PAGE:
Competition for skilled immigrants is increasing as OECD countries experience ageing demographics and increased competition from countries out of which skilled individuals would have traditionally emigrated. Under these conditions, the importance of establishing effective selection criteria for selecting candidates for immigration has increased and settlement countries are beginning to converge around a similar hybrid immigration model. The move to a hybrid demand-supply immigration model by settlement countries assumes that that the selection criteria are effective predictors for positive labour market outcomes for immigrants. However, despite policy changes to improve the labour market outcomes for immigrants through better selection criteria, outcomes have consistently been poorer than for the Canadian-born population.
Canada’s recent implementation of its Express Entry Expression of Interest process marks the culmination of its shift in economic immigration policy to a hybrid demand-supply model. The heavily weighted selection criteria of an arranged offer of employment or a provincial nomination now outweighs the impact of the score in the points based system for assessing human capital that most immigrants are likely to achieve. Its weighting reflects those factors that are considered most effective at ensuring positive labour market outcomes for immigrants while also meeting employer demand for specific skills shortages.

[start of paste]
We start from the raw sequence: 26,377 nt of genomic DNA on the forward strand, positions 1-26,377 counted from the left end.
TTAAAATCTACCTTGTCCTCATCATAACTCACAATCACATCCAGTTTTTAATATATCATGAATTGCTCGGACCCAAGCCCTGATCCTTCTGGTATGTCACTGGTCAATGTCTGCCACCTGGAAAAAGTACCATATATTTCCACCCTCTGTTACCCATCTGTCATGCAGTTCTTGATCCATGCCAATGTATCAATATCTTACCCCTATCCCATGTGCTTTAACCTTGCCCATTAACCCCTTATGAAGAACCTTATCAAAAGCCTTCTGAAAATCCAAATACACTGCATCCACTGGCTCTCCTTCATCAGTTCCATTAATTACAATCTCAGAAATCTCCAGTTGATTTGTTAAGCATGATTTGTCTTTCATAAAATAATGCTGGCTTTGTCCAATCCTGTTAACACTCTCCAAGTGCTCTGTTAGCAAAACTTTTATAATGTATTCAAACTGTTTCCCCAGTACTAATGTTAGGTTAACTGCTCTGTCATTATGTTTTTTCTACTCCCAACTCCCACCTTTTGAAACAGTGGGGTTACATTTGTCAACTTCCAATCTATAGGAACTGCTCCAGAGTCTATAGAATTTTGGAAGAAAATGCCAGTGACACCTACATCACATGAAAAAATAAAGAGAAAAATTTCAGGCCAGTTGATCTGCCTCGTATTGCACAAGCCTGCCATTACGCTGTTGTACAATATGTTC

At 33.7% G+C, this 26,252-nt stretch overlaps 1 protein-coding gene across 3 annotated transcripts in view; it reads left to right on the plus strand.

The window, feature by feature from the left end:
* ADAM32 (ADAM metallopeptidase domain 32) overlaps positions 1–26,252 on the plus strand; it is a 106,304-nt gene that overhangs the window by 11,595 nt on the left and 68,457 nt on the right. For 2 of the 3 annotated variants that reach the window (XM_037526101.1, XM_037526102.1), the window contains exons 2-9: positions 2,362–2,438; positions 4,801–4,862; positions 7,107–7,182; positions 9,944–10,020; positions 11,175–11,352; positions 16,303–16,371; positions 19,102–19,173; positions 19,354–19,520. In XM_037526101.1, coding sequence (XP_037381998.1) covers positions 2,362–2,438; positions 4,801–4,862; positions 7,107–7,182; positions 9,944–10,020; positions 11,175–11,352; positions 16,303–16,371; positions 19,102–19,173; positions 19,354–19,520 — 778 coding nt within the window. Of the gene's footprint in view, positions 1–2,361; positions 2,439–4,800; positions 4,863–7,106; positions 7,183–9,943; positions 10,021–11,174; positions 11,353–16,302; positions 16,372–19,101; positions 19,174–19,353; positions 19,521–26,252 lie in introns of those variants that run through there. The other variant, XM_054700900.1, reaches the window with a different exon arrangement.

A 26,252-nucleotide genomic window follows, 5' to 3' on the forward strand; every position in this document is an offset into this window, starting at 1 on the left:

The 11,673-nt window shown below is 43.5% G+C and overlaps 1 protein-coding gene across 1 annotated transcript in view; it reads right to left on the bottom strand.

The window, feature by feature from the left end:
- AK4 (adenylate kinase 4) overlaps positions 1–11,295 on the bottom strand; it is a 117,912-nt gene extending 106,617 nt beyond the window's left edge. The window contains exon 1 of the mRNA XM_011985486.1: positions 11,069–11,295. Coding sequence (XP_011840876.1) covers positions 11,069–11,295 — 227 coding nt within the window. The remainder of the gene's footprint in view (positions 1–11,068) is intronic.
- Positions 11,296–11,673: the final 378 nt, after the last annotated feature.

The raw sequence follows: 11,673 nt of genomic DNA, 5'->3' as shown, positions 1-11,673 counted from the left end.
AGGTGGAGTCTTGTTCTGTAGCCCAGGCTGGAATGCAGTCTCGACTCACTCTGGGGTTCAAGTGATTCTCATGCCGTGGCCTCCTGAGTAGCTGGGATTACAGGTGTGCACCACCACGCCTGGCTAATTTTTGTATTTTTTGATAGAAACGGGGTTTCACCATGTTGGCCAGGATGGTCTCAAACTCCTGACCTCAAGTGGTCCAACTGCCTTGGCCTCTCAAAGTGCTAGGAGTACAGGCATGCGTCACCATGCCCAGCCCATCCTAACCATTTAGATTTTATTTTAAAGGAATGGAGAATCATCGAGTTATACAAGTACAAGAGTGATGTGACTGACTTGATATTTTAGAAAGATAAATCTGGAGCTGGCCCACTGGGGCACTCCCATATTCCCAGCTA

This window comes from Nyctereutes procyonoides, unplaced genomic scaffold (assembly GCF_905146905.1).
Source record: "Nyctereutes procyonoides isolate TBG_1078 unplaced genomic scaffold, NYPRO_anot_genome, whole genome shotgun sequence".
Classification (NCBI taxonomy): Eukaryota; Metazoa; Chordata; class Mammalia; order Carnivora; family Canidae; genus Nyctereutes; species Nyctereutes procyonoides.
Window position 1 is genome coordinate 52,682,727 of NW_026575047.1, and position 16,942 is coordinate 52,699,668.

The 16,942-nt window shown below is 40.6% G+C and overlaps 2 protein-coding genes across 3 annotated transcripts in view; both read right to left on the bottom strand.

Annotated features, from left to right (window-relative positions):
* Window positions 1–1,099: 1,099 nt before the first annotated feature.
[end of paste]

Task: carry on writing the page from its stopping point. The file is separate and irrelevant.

As Express Entry was partly modelled on Australia’s SkillSelect (implemented in 2012) this paper uses a comparative case study to examine the selection criteria and policy levers of SkillSelect and the associated labour market outcomes of immigrants. Using data from two cohorts of the Continuous Survey of Australia’s Migrants (CSAM) from 2011 and 2013, it uses a tabular difference-in-difference analysis to estimate the effect of the policy on employment rates and median earnings. The findings show that there appears to be a positive effect on rates of highly-skilled employment among immigrants subject to SkillSelect selection criteria. Although these findings require considerably more analysis, they do suggest some important policy implications for Canada. Australia collects detailed survey data about migrants that includes the individual’s visa class, data that has been used to assess the success of the SkillSelect selection criteria. For Canada to take full advantage of the flexibility and responsiveness built into Express Entry it also needs regularly conduct surveys that relates an immigrant’s immigration stream to their labour market outcomes. Measuring the economic success of immigrants and distinguishing between the immigration stream under which they entered would allow for a meaningful evaluation of the effectiveness of the Express Entry selection criteria.